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Summer camp connection

Published: September 9, 2011
Section: Opinions


In the photograph in my dorm room my sister and I are on vacation in Michigan in the mid-90s. I am wearing a flowered sundress and she is wearing a red t-shirt and blue shorts. We are not at the height of fashion, even for the ’90s. My arm is thrown around her and a huge smile is plastered to my face. Her face is scrunched up, she is leaning away and it doesn’t take a body language expert to tell you that she doesn’t want to be there.

Throughout my childhood, I envied sisters who were close. I saw a sister as a constant playmate, but Micah often just wanted to be by herself or with other friends. She, at three grades younger, defied the stereotype of the younger sister who always wanted to tag along.

I was always the more affectionate one, offering her hugs and piggyback rides. She wanted no part in it, recoiling as my arms reached for her.

I credit my displays of affection to being a camp kid. From the summer I turned nine, my fellow campers and I were encouraged to hold hands, hug, sit close together and understand that within limits, physical closeness was something to embrace, not avoid.

That mindset went home with me at the end of each summer, but it struggled to find an outlet. At school, holding hands with a friend wasn’t encouraged like it was at camp. My parents loved the show of affection, but Micah was often the unwilling recipient. At six years old, she had just started first grade and was forging a new identity.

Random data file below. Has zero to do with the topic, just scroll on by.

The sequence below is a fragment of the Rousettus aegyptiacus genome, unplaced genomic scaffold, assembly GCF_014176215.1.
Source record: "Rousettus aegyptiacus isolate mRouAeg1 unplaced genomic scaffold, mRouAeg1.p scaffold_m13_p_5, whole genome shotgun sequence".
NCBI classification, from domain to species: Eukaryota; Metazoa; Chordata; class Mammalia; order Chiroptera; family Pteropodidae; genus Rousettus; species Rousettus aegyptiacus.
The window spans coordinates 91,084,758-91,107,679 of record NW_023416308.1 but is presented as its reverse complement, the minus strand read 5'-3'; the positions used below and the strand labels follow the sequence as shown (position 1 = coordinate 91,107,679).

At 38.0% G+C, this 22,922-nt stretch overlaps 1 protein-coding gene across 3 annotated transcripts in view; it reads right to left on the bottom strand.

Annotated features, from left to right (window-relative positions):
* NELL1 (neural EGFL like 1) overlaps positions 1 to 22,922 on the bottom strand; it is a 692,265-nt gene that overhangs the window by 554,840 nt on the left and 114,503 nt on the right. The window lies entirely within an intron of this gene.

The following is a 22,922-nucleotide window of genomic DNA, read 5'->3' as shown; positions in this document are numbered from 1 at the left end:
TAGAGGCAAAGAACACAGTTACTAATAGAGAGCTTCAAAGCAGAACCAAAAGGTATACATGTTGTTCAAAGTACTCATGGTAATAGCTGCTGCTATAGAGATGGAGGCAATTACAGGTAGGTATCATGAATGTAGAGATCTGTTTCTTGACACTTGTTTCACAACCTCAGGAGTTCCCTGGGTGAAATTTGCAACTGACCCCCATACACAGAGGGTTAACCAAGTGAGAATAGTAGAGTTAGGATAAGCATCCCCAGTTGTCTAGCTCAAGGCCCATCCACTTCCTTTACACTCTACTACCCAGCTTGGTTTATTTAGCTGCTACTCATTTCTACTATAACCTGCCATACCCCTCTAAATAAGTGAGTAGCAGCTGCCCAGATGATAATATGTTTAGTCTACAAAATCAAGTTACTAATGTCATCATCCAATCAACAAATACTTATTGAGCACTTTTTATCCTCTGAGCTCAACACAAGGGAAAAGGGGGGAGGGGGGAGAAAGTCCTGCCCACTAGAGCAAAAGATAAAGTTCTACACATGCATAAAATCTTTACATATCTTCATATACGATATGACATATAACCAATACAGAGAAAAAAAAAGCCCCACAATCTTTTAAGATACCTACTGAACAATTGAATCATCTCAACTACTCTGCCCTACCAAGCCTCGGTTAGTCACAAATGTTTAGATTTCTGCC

Eight years flashed, a montage of memories, keepsakes and photographs. There were many fights, a few tears, but far more laughs. Micah and I grew closer, but never as close as the eight-year-old me had wanted.

A family trip to Israel, with an overly enthusiastic song leader and a bunch of passionate and persuasive camp kids changed Micah’s life. On a long bus ride in the Negev, we did what I had been unable to do for eight years—get her to consider going to camp with us the following summer.

Her first summer at camp preceded her freshman year of high school. It was also, in my opinion, one of the most defining summers of her life. Camp worked its magic on her and she left with a greater sense of confidence and a greater sense of herself as an American Jewish teenager. Best of all, to me, she finally appreciated and reciprocated affection, especially toward her camp friends, of which I was now one.

After that summer, we started spending much more time together. We were attending the same school for the first time in seven years and we had more mutual friends than ever. We were finally at an age where a two and a half year age difference didn’t seem like all that much. I know that it was her camp experience that gave us more commonalities than differences. It’s been almost two years since then and our relationship is still growing and thriving. We are now the best friends I have always wanted us to be.

In October of last year, I spent an afternoon in Cambridge with Micah and Miranda, a friend from camp. Miranda took a black and white photo of Micah and me. We are in front of an awning and, at 16, she was slightly taller then me, but I am leaning into her and her head is tilted towards me. This time, we are both smiling.

Miranda’s photography teacher showed the picture to the class and complimented her on the emotional power of the shot. It is obvious, she said, that these sisters are incredibly close.